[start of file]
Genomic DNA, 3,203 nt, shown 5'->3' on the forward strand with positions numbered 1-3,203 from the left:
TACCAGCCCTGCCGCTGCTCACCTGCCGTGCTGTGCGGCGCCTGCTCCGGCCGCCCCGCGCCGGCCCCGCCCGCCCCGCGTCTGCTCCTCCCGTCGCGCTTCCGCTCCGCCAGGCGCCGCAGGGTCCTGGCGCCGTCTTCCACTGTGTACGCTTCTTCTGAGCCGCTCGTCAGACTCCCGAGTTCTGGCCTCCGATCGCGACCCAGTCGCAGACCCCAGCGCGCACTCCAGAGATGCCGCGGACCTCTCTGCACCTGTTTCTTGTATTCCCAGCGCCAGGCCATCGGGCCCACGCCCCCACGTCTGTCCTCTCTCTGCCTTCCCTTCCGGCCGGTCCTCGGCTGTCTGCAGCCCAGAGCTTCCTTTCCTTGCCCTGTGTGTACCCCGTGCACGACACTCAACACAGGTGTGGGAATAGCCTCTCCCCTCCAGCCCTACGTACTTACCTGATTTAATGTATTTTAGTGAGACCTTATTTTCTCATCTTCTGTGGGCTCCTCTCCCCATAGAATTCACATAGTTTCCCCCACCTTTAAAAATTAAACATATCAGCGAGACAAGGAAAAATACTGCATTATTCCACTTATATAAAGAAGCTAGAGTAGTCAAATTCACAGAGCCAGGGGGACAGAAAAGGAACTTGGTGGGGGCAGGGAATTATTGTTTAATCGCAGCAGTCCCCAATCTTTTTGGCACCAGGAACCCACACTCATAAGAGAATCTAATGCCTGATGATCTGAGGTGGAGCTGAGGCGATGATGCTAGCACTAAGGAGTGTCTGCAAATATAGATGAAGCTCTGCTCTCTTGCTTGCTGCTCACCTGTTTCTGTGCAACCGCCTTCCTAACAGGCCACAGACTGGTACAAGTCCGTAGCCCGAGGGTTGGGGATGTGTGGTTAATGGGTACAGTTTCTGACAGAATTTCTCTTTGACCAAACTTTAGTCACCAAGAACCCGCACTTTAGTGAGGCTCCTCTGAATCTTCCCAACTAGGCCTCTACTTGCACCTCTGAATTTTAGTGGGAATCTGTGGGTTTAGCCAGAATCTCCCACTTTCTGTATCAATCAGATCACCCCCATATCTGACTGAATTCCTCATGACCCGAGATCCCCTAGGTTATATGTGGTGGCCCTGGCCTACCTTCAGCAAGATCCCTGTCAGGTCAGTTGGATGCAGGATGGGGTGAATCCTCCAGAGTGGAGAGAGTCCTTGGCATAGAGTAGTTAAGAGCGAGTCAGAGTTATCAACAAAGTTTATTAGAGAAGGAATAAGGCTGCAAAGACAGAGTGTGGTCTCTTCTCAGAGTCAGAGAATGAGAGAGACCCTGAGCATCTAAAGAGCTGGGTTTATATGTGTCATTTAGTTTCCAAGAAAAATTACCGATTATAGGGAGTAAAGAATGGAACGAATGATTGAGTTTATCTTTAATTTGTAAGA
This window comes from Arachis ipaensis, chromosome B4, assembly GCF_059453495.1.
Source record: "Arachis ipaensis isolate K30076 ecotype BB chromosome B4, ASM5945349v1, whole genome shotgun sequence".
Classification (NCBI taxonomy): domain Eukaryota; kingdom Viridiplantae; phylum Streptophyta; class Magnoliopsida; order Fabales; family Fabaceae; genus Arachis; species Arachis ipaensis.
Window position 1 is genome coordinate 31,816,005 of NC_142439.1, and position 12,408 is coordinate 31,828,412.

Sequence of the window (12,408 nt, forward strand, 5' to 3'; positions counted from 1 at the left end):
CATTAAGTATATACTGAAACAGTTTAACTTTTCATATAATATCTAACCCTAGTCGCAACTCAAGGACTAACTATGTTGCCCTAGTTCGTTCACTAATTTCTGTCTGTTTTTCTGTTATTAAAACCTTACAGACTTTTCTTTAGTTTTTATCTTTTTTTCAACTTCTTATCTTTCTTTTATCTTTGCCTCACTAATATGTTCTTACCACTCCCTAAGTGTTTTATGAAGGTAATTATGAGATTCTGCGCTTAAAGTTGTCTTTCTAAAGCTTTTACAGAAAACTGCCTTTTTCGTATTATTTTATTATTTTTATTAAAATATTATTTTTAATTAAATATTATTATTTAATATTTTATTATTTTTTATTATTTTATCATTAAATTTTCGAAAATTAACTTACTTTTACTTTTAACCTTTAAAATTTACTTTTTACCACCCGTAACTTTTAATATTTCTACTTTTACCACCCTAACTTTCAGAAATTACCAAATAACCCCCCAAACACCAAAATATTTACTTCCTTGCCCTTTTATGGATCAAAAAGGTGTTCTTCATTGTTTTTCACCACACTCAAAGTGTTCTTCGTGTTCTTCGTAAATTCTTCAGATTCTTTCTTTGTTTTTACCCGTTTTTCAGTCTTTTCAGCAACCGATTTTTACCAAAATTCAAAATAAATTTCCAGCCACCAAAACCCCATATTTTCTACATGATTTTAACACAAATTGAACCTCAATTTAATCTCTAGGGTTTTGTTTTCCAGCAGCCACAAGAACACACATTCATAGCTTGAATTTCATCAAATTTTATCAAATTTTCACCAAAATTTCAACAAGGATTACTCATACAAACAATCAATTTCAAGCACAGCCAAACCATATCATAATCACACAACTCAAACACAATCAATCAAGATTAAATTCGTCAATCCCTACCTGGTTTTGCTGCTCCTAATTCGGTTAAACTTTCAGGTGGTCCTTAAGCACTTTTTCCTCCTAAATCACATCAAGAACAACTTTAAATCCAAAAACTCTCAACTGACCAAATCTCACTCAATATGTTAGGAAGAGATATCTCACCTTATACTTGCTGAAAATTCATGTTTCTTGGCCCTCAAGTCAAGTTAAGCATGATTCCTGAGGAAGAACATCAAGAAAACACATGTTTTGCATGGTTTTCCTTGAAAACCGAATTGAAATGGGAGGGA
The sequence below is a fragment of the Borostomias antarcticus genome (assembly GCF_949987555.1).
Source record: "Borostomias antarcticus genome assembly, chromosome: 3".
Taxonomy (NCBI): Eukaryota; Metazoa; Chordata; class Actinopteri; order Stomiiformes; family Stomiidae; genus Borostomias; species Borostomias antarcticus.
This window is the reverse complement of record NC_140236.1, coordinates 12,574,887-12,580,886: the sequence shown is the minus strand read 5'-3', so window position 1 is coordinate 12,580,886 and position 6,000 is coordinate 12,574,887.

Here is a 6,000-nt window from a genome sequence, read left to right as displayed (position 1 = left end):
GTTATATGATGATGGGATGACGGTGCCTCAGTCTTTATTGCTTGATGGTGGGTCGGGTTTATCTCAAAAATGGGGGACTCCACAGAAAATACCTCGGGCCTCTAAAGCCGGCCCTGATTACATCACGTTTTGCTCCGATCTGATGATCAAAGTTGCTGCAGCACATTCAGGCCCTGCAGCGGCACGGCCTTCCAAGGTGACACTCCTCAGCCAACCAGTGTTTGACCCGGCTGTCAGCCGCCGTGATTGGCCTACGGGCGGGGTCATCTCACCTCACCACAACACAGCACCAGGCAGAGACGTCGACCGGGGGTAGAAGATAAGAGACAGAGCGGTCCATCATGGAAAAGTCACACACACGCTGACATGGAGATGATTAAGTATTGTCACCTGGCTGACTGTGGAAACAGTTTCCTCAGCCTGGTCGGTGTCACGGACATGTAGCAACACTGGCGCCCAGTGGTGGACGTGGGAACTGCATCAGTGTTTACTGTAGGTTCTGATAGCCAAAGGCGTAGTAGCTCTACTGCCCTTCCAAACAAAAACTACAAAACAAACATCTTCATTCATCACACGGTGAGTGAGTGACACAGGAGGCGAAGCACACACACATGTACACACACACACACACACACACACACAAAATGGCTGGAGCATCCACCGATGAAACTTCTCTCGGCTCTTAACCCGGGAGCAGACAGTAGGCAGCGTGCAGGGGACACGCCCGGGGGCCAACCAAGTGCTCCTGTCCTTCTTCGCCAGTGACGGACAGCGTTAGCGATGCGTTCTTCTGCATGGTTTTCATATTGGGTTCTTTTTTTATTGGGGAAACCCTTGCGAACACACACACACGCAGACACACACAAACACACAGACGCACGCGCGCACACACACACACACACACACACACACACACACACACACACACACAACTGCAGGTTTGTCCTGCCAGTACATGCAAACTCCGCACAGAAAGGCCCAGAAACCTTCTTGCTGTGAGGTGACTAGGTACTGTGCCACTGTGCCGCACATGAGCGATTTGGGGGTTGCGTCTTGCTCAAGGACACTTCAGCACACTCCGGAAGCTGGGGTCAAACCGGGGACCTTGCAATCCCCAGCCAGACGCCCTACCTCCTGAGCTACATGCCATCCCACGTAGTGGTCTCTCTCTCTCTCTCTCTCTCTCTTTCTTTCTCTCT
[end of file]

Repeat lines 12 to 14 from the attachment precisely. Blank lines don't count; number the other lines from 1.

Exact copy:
This window is the reverse complement of record NC_140236.1, coordinates 12,574,887-12,580,886: the sequence shown is the minus strand read 5'-3', so window position 1 is coordinate 12,580,886 and position 6,000 is coordinate 12,574,887.

Here is a 6,000-nt window from a genome sequence, read left to right as displayed (position 1 = left end):
GTTATATGATGATGGGATGACGGTGCCTCAGTCTTTATTGCTTGATGGTGGGTCGGGTTTATCTCAAAAATGGGGGACTCCACAGAAAATACCTCGGGCCTCTAAAGCCGGCCCTGATTACATCACGTTTTGCTCCGATCTGATGATCAAAGTTGCTGCAGCACATTCAGGCCCTGCAGCGGCACGGCCTTCCAAGGTGACACTCCTCAGCCAACCAGTGTTTGACCCGGCTGTCAGCCGCCGTGATTGGCCTACGGGCGGGGTCATCTCACCTCACCACAACACAGCACCAGGCAGAGACGTCGACCGGGGGTAGAAGATAAGAGACAGAGCGGTCCATCATGGAAAAGTCACACACACGCTGACATGGAGATGATTAAGTATTGTCACCTGGCTGACTGTGGAAACAGTTTCCTCAGCCTGGTCGGTGTCACGGACATGTAGCAACACTGGCGCCCAGTGGTGGACGTGGGAACTGCATCAGTGTTTACTGTAGGTTCTGATAGCCAAAGGCGTAGTAGCTCTACTGCCCTTCCAAACAAAAACTACAAAACAAACATCTTCATTCATCACACGGTGAGTGAGTGACACAGGAGGCGAAGCACACACACATGTACACACACACACACACACACACACACAAAATGGCTGGAGCATCCACCGATGAAACTTCTCTCGGCTCTTAACCCGGGAGCAGACAGTAGGCAGCGTGCAGGGGACACGCCCGGGGGCCAACCAAGTGCTCCTGTCCTTCTTCGCCAGTGACGGACAGCGTTAGCGATGCGTTCTTCTGCATGGTTTTCATATTGGGTTCTTTTTTTATTGGGGAAACCCTTGCGAACACACACACACGCAGACACACACAAACACACAGACGCACGCGCGCACACACACACACACACACACACACACACACACACACACACACACAACTGCAGGTTTGTCCTGCCAGTACATGCAAACTCCGCACAGAAAGGCCCAGAAACCTTCTTGCTGTGAGGTGACTAGGTACTGTGCCACTGTGCCGCACATGAGCGATTTGGGGGTTGCGTCTTGCTCAAGGACACTTCAGCACACTCCGGAAGCTGGGGTCAAACCGGGGACCTTGCAATCCCCAGCCAGACGCCCTACCTCCTGAGCTACATGCCATCCCACGTAGTGGTCTCTCTCTCTCTCTCTCTCTCTCTTTCTTTCTCTCT